ProMediaGear sent me the ultra-solid TR424/TR424L Pro-Stix Carbon Fiber Tripod for testing the Canon RF 800mm F5.6 and RF 1200mm F8 L IS USM Lenses. Still, a tripod head was needed, and it seemed logical to test a ProMediaGear brand head on their tripod.
Gimbal mounts make large lenses effortless to use, and I migrated to side-mount gimbal versions for their rigidity and reduced weight. The heavy-duty GKC Katana Gimbal Head and the smaller, lighter, and less expensive GKJRC Katana Pro Gimbal Head were the ProMediaGear side mount options. Since I was reviewing one head, I opted to borrow and review both.
This page is about the GKC Katana Gimbal Head. Like most other ProMediaGear products, the GKC Katana Head is a work of art yet extremely well constructed.
To begin to answer this question, let's get a definition of gimbal: "A gimbal is a pivoted support that allows the rotation of an object about a single axis." [Wikipedia] From a photography point of view, that object is a camera and lens combination, and the head part of the subject indicates that the gimbal is made to be mounted on a support, most typically a tripod or monopod.
Why use a gimbal head? Controlling a large lens mounted over a ball head or similar mount is challenging and risk-filled. Gravity is always trying to pull your top-heavy ball head-mounted camera and large lens setup to the ground while you fight to maintain control over the rig.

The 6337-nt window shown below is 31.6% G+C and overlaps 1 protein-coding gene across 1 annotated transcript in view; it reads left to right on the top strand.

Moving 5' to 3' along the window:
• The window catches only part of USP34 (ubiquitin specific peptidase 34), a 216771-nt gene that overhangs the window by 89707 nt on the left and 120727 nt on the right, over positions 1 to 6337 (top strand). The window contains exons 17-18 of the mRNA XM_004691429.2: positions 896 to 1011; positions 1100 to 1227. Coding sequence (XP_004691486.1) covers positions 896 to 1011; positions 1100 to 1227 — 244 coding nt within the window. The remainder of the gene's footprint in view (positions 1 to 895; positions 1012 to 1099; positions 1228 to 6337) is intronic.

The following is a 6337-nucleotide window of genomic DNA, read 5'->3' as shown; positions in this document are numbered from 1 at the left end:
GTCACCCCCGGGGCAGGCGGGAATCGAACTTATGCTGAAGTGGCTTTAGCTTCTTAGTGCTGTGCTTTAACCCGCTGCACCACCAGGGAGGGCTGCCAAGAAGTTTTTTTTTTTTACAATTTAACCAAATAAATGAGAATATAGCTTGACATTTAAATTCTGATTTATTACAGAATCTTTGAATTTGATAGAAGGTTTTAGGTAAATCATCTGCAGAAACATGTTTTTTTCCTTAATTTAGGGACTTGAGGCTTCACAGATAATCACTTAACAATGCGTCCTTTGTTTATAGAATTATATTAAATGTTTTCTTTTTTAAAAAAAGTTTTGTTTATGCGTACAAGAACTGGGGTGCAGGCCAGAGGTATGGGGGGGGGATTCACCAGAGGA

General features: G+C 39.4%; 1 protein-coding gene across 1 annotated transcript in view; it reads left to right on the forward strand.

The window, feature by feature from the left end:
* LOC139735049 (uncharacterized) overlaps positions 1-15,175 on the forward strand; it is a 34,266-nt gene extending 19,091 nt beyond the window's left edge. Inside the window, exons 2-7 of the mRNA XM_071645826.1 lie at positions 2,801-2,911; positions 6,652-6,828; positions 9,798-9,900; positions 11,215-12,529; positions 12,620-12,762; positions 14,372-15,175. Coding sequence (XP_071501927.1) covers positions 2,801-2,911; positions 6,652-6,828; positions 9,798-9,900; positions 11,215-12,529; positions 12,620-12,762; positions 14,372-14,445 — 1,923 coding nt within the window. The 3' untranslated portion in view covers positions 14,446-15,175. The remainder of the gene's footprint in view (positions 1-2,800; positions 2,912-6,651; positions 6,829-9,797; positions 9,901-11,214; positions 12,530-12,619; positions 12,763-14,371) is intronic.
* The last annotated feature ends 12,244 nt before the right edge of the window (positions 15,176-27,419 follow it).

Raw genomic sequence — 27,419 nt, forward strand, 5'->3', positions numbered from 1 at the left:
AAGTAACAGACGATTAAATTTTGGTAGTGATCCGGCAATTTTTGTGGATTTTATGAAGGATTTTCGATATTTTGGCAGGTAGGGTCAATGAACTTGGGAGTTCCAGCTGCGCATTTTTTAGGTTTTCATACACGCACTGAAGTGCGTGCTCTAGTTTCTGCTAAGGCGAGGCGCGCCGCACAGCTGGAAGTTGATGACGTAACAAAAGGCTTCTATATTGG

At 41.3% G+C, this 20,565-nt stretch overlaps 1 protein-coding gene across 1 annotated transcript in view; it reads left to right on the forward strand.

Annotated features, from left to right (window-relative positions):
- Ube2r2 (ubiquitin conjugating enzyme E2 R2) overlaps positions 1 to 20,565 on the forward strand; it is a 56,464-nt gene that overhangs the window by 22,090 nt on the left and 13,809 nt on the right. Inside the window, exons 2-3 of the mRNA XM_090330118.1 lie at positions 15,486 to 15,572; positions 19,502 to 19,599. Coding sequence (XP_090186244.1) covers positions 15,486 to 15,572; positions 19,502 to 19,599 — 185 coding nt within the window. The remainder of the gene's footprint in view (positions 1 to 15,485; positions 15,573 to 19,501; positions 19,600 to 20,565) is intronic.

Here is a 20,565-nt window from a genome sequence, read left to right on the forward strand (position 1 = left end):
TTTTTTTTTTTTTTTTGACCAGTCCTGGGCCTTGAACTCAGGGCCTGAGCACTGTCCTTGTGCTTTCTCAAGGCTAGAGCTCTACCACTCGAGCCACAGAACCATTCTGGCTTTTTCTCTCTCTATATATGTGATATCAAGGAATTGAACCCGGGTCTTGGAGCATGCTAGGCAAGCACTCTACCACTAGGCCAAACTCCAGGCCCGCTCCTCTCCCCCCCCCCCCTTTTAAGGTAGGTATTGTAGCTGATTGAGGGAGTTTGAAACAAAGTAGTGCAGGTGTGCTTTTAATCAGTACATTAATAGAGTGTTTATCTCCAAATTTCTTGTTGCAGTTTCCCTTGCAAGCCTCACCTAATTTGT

"Ball flop" is a painful term derived from this experience going bad, typically involving a camera and lens tipping over, impacting the tripod hard, and potentially knocking the entire tripod over, resulting in everything crashing to the ground. To answer a question that might have arisen, yes, this has happened to me. I caught a 500mm f/4 lens and Canon 1-Series body with my foot just before they hit the ground. That experience is scarring enough that a second occurrence does not happen.
A properly adjusted gimbal mount places the weight of the balanced camera and lens at (or below with a full gimbal) its pivot point with gravity not influencing the rig's position. This setup leaves a heavy lens and camera body practically weightless to the photographer. Only two fingers are needed to orient even a pro body with a big Canon RF 600mm F4 L IS USM Lens.
Once leveled, always leveled. One of the benefits of two-way-adjustable gimbal heads is that when the tripod is level and the tripod collar is locked in a level vertical or horizontal position, the camera will always be level. This attribute frees the photographer to follow their subject on the ground, flying, etc., without concern for levelness. Note that a leveling base makes leveling the tripod considerably faster.
While gimbal mounts are practically requisite for large lenses, they work very well with smaller ones for the same reasons. Gimbal heads are a joy to use, especially when following an in-motion subject.
"The ProMediaGear Katana is capable of supporting up to 150 lbs of equipment." [ProMediaGear]
If you've read any of the site's other ProMediaGear reviews, you know about their no-compromise design consistency, and the GKC Katana Head design features that aspect. This gimbal head is large, heavy, and absolutely solid.